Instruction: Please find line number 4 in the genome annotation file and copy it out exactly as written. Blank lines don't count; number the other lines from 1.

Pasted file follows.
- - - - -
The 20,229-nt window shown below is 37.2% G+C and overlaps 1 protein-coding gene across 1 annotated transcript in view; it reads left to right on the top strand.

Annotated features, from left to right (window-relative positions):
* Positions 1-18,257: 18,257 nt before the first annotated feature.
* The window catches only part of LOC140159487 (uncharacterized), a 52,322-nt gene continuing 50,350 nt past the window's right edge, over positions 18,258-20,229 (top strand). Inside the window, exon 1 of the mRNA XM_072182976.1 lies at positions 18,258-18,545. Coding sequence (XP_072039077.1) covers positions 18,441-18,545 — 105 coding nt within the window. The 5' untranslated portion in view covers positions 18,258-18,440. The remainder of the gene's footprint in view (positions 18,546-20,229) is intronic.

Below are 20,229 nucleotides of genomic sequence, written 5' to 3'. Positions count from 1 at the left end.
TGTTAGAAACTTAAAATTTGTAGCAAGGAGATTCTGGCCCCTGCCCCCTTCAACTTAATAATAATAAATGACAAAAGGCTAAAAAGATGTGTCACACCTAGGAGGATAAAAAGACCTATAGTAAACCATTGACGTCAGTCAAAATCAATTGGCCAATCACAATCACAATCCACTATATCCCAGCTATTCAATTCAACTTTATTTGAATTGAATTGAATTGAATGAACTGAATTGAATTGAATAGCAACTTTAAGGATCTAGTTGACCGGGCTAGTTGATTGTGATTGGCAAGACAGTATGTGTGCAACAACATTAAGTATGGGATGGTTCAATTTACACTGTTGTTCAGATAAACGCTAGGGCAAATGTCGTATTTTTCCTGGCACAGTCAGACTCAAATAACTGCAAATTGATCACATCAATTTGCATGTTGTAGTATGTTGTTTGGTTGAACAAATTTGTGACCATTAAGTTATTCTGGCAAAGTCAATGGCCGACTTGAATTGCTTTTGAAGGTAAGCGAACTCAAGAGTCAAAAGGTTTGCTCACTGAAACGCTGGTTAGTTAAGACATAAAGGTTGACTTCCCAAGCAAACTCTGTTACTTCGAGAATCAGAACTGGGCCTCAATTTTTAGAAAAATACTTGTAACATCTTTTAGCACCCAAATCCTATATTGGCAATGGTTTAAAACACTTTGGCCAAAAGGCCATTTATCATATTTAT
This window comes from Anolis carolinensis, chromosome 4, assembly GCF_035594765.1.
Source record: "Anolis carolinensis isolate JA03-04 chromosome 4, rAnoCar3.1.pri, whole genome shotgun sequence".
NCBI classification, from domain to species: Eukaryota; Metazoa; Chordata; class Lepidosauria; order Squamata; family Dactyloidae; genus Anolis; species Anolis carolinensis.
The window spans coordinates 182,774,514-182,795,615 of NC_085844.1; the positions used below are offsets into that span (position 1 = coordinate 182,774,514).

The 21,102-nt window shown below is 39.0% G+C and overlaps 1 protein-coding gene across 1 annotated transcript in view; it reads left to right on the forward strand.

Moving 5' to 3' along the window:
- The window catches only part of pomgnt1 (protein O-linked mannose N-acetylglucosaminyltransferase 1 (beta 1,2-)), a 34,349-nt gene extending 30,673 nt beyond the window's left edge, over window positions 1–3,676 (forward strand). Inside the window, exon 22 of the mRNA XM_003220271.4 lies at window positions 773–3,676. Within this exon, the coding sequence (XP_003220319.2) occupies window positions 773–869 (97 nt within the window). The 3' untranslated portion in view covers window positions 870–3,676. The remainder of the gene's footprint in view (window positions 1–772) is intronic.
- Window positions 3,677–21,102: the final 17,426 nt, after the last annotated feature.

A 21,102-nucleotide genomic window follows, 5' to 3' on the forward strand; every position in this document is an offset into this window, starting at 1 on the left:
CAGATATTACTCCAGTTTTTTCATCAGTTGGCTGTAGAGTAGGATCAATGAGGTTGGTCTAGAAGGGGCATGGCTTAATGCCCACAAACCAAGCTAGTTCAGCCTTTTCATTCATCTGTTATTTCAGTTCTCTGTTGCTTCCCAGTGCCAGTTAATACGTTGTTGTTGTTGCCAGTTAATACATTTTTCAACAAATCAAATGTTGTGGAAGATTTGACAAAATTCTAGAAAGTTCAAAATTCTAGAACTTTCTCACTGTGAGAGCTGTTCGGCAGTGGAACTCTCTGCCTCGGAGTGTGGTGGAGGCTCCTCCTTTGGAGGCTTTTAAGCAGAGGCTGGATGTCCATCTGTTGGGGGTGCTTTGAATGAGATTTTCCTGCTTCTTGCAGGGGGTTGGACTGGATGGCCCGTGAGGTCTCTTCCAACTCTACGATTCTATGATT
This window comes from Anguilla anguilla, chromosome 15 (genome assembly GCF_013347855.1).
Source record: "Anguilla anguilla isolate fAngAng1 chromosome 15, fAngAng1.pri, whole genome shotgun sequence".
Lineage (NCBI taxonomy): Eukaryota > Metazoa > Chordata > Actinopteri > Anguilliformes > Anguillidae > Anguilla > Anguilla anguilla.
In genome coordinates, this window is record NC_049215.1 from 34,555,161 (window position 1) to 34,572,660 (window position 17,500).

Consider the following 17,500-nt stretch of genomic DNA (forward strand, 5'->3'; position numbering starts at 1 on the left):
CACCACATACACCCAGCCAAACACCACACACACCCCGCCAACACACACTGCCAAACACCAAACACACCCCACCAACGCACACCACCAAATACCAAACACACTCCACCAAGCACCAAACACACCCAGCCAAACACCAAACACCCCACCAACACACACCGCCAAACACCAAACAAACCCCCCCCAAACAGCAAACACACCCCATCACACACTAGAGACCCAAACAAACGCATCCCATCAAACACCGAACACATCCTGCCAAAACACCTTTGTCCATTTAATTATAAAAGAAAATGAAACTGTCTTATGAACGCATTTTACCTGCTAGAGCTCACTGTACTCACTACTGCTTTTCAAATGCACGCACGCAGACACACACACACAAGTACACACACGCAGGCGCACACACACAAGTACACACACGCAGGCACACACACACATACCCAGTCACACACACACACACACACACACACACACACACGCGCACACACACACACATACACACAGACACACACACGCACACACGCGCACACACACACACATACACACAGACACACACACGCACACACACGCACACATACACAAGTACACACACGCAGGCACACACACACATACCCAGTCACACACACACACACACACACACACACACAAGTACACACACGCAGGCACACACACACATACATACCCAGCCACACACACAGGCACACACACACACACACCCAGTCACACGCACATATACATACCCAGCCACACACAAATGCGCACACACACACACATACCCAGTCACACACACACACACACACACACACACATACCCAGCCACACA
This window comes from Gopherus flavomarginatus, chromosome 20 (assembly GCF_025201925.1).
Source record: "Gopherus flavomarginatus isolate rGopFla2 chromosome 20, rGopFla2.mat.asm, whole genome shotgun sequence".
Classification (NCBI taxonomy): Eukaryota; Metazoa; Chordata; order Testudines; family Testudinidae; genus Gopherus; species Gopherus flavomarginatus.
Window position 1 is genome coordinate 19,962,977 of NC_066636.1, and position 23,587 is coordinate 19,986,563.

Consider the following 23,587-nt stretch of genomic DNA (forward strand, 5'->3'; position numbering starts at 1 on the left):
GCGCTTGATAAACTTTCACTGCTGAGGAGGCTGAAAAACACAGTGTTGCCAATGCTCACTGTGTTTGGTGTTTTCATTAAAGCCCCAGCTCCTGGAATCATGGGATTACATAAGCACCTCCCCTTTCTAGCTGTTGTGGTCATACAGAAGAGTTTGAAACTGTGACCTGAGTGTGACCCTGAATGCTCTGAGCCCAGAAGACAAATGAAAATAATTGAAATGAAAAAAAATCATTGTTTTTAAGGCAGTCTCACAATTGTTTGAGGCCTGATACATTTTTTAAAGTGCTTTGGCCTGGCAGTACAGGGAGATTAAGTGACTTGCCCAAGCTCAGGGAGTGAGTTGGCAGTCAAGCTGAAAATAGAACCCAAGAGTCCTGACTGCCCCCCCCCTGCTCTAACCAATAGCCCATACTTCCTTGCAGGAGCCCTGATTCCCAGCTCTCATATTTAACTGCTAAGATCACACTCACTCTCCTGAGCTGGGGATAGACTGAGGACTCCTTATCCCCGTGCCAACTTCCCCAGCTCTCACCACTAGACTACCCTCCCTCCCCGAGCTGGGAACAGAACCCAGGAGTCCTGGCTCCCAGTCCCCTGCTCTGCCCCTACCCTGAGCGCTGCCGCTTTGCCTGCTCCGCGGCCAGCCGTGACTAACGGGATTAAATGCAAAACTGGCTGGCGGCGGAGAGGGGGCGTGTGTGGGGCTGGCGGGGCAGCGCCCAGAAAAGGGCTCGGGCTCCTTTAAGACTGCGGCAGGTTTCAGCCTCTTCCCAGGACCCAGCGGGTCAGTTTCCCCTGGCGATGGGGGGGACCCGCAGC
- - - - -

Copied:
* The window catches only part of LOC140159487 (uncharacterized), a 52,322-nt gene continuing 50,350 nt past the window's right edge, over positions 18,258-20,229 (top strand). Inside the window, exon 1 of the mRNA XM_072182976.1 lies at positions 18,258-18,545. Coding sequence (XP_072039077.1) covers positions 18,441-18,545 — 105 coding nt within the window. The 5' untranslated portion in view covers positions 18,258-18,440. The remainder of the gene's footprint in view (positions 18,546-20,229) is intronic.